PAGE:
Meanwhile, a woman starts abusing her neighbour: "Don't throw your filth in the drain, it goes through my drain near my house as well," she screams. They hurl abuses at each other while the rest of the women laugh their hearts out. "This is what slums are all about; we laugh, cry, celebrate, fight, live and die together despite the hardships that we face everyday," says Aamna, a mother of three. She seems happy to be living here since "there is no place like this" in this big, impersonal city where her children "can knock their neighbours' doors for food even late at night". "They won't be shooed away. Instead, they would be given food. Is this possible in those high-rises where you live?"

People here know that the "quality of drinking water" is toxic, dangerous; children succumb to waterborne diseases, epidemics are common. Most small gullies have stagnant pools of water with mosquitoes breeding; malaria is routine. Locals clean the drains that flow outside their homes as ‘government sweepers' arrive only once in a month to collect Rs 20 from each household. They scoop out the filth and leave a pile to rot outside every house. "We have to clean these stinking piles of filth manually as nobody would do it for us. During summer, if these piles are left out even for a day, then an army of maggots takes over the entire colony. Children are most vulnerable," says Subhan Shah while he cleans the choked drain that runs outside his house. For him, a clean surrounding is what he dreams about, because he loves his children and doesn't want them to fall sick. Sometimes, he even cleans the drains in the neighbourhood so that the community's kids are safe.

The one room his family lives has a TV, stove, utensils and neatly stacked glasses and cups. A curtain separates the bathroom from the main room and clean clothes are stacked over a trunk. His three-year-old daughter keeps wriggling around him and fondly calls him ‘dada' while his wife sits in a corner preparing lunch. "My foremost priority is that my family eats two square meals. I don't have too many desires, but I fear for my little daughter's future. I will see to it that she studies. I want her to have a good job, a life of dignity. She should be able to get out of this slum. I will die in peace if that happens," he said to Hardnews.

As for Azra, she is studying the basics of computer software at Pardarshita, an NGO helping slum-dwellers secure their rights. She wants to be like the other ‘city girls' who wear jeans and hang out at McDonalds. "Kaash hum bhi aise hote, aur kaash humari family main itni problems nahin hote... (Wish I could be like them. Wish we didn't have so many problems in our household)" she says. A dandy boy, wearing tight jeans, denim jacket, pointed leather shoes, sunglasses and cap, stands in a corner. He laughs when Azra mentions McDonalds. So where does he live? He seems offended. "I don't belong to this slum," he says and walks off.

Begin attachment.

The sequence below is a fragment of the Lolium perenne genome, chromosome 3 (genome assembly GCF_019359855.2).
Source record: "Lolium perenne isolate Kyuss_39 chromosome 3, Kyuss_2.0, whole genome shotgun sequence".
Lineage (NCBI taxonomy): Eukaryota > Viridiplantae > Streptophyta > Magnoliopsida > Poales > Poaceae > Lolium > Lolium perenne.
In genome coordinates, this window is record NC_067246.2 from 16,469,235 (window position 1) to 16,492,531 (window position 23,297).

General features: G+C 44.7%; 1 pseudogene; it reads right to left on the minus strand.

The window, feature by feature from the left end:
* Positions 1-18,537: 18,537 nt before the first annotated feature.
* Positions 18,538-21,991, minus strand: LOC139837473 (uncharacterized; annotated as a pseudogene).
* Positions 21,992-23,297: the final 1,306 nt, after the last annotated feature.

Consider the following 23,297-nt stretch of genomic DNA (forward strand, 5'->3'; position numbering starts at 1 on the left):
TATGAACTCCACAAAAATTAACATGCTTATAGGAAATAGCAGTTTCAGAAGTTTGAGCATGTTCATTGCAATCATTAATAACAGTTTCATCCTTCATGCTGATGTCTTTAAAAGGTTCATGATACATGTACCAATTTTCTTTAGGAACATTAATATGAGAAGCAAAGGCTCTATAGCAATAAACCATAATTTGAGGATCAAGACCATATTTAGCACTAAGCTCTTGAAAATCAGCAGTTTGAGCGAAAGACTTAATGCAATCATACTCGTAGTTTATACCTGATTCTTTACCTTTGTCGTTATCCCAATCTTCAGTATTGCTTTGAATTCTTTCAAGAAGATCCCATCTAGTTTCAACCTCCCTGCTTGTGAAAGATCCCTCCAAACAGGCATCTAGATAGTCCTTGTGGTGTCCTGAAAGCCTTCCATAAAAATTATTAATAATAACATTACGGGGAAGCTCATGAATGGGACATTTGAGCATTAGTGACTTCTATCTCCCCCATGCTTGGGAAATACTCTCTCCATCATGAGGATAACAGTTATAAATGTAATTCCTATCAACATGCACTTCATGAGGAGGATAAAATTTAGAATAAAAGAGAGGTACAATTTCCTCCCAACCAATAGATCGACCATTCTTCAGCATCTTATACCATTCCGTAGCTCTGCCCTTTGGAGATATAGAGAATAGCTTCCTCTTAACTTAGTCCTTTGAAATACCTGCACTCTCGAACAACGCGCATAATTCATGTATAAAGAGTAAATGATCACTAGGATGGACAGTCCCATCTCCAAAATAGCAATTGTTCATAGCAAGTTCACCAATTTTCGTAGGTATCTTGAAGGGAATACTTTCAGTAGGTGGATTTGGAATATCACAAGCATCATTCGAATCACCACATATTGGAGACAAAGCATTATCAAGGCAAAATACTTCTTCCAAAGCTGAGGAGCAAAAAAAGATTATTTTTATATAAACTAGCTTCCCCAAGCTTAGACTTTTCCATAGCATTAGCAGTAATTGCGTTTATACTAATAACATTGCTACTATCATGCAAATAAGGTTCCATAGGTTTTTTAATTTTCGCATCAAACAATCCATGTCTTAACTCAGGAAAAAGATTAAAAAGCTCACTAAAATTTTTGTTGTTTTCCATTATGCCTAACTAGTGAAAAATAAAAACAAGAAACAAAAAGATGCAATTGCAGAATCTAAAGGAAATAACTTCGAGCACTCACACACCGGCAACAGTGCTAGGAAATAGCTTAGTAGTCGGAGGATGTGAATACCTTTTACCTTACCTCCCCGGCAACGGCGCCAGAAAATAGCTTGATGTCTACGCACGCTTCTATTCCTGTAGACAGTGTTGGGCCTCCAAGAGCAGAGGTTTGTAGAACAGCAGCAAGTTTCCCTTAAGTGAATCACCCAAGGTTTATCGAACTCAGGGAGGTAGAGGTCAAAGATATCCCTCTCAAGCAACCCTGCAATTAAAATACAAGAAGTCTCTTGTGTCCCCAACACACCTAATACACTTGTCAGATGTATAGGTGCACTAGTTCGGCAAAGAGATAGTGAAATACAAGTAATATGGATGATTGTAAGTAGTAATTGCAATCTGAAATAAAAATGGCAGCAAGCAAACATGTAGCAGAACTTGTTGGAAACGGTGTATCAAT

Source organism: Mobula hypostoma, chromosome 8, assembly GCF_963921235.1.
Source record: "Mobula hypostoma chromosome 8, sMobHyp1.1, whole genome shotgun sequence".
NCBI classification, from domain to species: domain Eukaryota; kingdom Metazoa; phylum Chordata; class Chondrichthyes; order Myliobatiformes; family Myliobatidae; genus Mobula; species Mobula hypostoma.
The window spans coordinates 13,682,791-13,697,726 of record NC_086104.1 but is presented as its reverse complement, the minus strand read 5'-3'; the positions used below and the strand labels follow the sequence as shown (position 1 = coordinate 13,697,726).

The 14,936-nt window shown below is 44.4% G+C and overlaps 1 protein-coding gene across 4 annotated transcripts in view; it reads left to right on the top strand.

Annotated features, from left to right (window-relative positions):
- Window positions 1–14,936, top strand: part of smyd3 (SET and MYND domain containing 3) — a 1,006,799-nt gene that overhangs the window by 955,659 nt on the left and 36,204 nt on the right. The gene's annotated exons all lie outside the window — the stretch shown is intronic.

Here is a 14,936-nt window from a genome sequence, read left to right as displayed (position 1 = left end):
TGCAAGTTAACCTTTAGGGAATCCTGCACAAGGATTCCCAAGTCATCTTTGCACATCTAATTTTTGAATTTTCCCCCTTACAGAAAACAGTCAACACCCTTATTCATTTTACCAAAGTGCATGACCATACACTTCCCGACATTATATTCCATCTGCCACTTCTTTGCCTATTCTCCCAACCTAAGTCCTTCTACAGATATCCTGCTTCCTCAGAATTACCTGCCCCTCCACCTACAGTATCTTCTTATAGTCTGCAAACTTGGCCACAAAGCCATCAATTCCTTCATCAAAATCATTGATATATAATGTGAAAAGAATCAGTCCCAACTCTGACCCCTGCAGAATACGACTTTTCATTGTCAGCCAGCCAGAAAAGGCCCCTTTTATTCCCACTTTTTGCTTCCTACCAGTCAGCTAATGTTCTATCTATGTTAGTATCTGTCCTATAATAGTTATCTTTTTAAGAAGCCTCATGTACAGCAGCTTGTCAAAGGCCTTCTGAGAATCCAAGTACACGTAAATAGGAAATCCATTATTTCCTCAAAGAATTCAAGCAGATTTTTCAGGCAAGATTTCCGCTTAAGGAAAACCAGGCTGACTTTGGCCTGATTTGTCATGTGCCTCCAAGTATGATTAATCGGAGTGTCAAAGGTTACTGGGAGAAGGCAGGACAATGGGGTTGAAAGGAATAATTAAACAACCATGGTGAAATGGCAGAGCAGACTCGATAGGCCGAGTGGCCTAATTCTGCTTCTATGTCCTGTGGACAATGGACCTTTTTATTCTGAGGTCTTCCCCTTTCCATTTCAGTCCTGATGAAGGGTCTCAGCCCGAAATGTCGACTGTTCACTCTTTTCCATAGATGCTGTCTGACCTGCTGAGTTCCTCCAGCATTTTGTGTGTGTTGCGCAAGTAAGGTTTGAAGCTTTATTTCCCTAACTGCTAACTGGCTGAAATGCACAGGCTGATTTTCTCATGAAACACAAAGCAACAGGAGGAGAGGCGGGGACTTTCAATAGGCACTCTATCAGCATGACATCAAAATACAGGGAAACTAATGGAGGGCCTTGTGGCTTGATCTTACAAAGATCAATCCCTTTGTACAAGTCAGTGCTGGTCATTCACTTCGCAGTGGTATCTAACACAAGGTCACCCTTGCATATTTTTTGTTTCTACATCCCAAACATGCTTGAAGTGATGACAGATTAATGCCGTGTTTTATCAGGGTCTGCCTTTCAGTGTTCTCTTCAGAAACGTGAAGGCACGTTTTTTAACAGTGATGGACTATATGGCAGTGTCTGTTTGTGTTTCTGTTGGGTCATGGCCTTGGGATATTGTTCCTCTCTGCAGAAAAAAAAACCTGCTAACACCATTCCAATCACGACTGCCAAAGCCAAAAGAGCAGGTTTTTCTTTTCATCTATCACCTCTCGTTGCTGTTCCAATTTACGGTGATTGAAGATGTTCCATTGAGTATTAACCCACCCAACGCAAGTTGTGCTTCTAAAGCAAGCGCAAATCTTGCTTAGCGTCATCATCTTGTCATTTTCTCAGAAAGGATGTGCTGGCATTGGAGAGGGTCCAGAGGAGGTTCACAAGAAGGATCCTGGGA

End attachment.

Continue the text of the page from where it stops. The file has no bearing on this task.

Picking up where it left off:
There are routine power cuts in the colony. High-tension power cables hanging from a tilted pole kiss the roofs while children play around them. Locals complain that these poles might fall any day and cause a disaster. They have complained repeatedly but their pleas have fallen on deaf ears. A woman informs that they had to make their house ‘pucca' (concrete structure) because children would often burn to death when fire broke out. "We had to spend a fortune but this is nothing compared to our children's lives," she says. Most other families living in make-shift tenements across the city do not have the money to build a pucca roof. "We don't get anything from the government and we don't need it. We work hard and earn our living. I don't dream big because my fortunes won't change just by cribbing. Instead, I work hard so that my children can study and change their destinies."

Things don't come easy to people living here. Every penny they get as ‘government aid' is siphoned of by ‘shareholders' of pimps and parasites. "Government officers are in collusion with brokers. Once an amount is sanctioned to a family, the official informs these brokers who in turn contact the family and demand their share. People here lack awareness of their fundamental rights; they are thus exploited," says Ritu Mehra of Pardarshita. She informed that free forms are sold ranging from Rs 20 to Rs 100 depending on the amount of money. Corruption is rampant but people have accepted it as an integral part of their lives. "If we don't pay bribe we won't have electricity or water supply. We bribe to live," says Subhan. "Even the non-existent sanitation facilities are a result of bribes."

The slum population of Delhi is estimated to be three million. A huge majority living a life of abject despair and destitution in one of the fastest growing cities of the world. None of them can even touch the faintest glimmer of the shine, wealth, fame that has cast a hallow around Slumdog Millionaire. But they are survivors, their spirit is not dampened by the hardships and bitterness they endure, and they have modest dreams, as humble and honest as their eyes, hands, their poor, hardworking bodies. As one of them puts it, "We live in poverty but that doesn't take our right to dream. And that's why I dream. For a better life, a better future. For our children. Because we too, they too, have a right to inherit the fruits of democracy, don't they?"